Thursday 15 March 2018


Graffiti in Strabane, 2018

I’ve started listening to the Blindboy podcast, a fascinating weekly programme by popular Limerick comedian/musician from The Rubberbandits that tackles issues such as mental health, Irish culture, Marxism and philosophy. The podcast is fantastic, and I recommend everyone subscribe and listen.

One of the more recent episodes was a live recording from Duncairn Arts Centre in Belfast, where Blindboy interviewed Donzo, an award-winning tour guide from DC Walking Tours. Donzo takes people around the historically significant parts of Belfast that had been affected by the troubles. In this episode, they discussed many aspects of the civil conflict in Belfast, but what interested me, in particular, was a segment about how modern day post-troubles children were getting involved with continuing the violence and contributing to the perpetual feedback loop of sectarianism in Northern Ireland.

Now, this is a subject I am trying to tackle, explore and contextualise with my own practice.

In the discussion, Donzo and Blindboy offered one example each: The first was about how during a particularly politically heated time of year, groups of children from rival Catholic and Protestant communities attempted to meet up for a large-scale pre-organised fight. When the police approached one child before the riot, they discovered that both groups were in communication via text message, and were currently conversing to find a better location for the fight to occur, away from the police.

The second story was from Blindboy's southern Irish perspective. When he was a child, his own experiences of the troubles in the North were simply via the news. Blindboy’s childhood concept of masculinity was that to be a ‘hard lad’ you had to smoke hash and support the IRA. This concept physically materialised not through organised altercations as above, but through graffiti of Bob Marley with accompanying IRA glorification writing.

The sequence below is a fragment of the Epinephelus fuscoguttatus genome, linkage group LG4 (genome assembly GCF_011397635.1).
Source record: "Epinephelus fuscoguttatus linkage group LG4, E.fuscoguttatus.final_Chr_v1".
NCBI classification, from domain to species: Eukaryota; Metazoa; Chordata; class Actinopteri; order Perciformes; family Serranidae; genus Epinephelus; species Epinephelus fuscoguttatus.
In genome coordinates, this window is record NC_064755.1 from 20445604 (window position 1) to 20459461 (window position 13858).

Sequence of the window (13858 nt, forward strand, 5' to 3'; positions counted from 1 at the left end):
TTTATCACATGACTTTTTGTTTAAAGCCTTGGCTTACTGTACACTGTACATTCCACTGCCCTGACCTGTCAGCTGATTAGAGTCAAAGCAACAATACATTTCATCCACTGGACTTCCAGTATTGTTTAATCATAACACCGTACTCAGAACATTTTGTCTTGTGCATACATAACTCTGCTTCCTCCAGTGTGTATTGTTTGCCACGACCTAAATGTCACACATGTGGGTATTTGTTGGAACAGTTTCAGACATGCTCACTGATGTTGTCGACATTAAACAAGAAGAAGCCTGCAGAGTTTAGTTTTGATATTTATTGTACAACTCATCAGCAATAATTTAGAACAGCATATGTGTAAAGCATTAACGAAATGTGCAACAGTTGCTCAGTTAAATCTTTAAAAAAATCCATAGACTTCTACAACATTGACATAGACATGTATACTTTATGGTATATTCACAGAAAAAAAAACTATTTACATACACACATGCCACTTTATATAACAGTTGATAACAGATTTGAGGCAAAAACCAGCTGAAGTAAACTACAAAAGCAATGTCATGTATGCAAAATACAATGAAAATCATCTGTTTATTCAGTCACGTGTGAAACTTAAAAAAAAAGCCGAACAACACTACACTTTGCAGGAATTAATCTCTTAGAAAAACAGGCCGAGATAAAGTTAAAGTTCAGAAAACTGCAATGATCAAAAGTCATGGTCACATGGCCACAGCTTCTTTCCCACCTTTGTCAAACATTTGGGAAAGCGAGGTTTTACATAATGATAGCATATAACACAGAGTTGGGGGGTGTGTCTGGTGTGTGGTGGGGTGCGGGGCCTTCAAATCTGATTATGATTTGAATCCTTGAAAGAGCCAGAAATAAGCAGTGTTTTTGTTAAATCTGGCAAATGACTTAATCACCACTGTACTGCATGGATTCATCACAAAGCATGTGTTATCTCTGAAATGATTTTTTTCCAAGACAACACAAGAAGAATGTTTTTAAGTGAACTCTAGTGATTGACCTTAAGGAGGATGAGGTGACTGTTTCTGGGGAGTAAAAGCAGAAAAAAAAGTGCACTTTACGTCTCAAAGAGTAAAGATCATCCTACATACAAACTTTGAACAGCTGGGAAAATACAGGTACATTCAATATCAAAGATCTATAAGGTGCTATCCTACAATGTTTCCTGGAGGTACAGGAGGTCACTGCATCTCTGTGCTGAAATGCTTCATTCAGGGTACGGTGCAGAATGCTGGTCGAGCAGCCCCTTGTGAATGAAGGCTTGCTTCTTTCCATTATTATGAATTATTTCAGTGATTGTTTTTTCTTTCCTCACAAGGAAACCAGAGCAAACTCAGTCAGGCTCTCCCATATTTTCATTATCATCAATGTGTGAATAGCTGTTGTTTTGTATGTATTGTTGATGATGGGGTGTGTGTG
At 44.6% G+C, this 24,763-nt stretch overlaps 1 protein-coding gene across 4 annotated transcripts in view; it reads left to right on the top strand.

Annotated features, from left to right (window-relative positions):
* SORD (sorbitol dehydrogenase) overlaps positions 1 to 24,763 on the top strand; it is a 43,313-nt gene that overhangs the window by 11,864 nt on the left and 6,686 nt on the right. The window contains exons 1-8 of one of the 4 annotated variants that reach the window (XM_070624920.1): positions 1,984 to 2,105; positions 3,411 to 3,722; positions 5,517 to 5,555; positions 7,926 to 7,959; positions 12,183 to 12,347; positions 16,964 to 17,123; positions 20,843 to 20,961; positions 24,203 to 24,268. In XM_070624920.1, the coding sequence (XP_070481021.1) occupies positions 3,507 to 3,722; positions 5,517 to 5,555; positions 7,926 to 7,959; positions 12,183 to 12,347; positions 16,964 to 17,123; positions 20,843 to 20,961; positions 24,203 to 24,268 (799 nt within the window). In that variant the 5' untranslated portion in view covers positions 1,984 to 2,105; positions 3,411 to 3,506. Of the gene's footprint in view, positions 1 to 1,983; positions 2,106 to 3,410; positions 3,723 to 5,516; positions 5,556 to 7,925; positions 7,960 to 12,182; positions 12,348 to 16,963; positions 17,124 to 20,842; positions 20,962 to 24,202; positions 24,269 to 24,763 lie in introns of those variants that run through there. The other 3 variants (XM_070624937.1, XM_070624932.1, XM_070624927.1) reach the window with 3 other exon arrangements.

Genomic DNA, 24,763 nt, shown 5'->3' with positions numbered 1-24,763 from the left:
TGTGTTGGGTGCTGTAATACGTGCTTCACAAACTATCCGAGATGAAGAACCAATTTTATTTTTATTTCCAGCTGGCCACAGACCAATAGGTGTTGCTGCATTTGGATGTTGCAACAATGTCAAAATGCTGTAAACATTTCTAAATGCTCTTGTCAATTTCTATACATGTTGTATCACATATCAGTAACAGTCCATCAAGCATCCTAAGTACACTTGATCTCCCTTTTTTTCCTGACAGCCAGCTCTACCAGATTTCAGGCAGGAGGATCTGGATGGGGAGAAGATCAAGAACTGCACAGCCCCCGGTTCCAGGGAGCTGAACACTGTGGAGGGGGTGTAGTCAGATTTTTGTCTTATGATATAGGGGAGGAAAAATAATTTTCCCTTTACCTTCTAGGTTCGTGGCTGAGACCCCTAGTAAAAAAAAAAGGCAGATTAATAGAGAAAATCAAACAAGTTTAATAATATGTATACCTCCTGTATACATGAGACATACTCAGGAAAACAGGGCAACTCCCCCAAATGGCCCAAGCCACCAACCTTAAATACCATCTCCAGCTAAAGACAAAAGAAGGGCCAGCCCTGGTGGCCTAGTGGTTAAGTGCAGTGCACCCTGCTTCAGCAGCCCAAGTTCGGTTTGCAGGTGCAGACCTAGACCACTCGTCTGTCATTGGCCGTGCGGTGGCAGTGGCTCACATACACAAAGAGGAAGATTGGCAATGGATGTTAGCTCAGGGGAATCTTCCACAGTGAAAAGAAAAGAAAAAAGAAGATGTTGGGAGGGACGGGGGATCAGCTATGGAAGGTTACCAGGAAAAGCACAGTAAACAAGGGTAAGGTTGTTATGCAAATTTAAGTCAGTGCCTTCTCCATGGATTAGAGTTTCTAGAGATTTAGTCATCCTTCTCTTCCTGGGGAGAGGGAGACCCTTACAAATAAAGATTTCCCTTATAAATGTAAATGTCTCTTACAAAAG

What is specifically interesting from each of these anecdotes is the idea that the children were using the historic sectarianism as merely a backdrop to manifest an example of hypermasculinity. It could be argued that this is exasperated somewhat by growing up in a post-trauma community, but what is of more importance is whether or not the sectarianism vein extends past its beginnings as simple childish behaviour to more sinister and deeply understood bigotry later in life. Again, the perpetual feedback loop.

French philosopher Jean Baudrillard popularised the idea of Simulation, that events understood via the TV screen or newspaper are merely copies of the original even. I am interested in how children who have only lived in what might be considered peacetime (post-Good Friday Agreement) can still be influenced and subverted by old events through inter-generational stories. I understood such stories as unfaithful copies; perversions of reality and sometimes very dangerously sectarian.

There is undoubtedly something of a crossover between children, ultraviolence in video gaming and ultra-violence in real life. I am making my own simulations using such stories as foundation and subject matter. The results seem to dovetail very well and perhaps too easily. More to follow.

You can find a link to the specific podcast episode here.